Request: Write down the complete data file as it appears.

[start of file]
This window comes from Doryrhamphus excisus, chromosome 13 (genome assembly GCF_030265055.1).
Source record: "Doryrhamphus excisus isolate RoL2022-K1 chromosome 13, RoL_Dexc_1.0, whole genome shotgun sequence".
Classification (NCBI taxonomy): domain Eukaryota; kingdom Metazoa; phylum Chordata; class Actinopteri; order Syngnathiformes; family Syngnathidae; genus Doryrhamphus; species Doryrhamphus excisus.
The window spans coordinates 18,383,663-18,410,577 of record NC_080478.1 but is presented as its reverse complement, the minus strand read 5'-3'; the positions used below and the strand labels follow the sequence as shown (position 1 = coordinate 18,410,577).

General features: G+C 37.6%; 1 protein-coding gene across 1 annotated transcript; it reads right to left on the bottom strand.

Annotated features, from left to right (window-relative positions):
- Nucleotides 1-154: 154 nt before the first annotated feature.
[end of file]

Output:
This window comes from Doryrhamphus excisus, chromosome 13 (genome assembly GCF_030265055.1).
Source record: "Doryrhamphus excisus isolate RoL2022-K1 chromosome 13, RoL_Dexc_1.0, whole genome shotgun sequence".
Classification (NCBI taxonomy): domain Eukaryota; kingdom Metazoa; phylum Chordata; class Actinopteri; order Syngnathiformes; family Syngnathidae; genus Doryrhamphus; species Doryrhamphus excisus.
The window spans coordinates 18,383,663-18,410,577 of record NC_080478.1 but is presented as its reverse complement, the minus strand read 5'-3'; the positions used below and the strand labels follow the sequence as shown (position 1 = coordinate 18,410,577).

General features: G+C 37.6%; 1 protein-coding gene across 1 annotated transcript; it reads right to left on the bottom strand.

Annotated features, from left to right (window-relative positions):
- Nucleotides 1-154: 154 nt before the first annotated feature.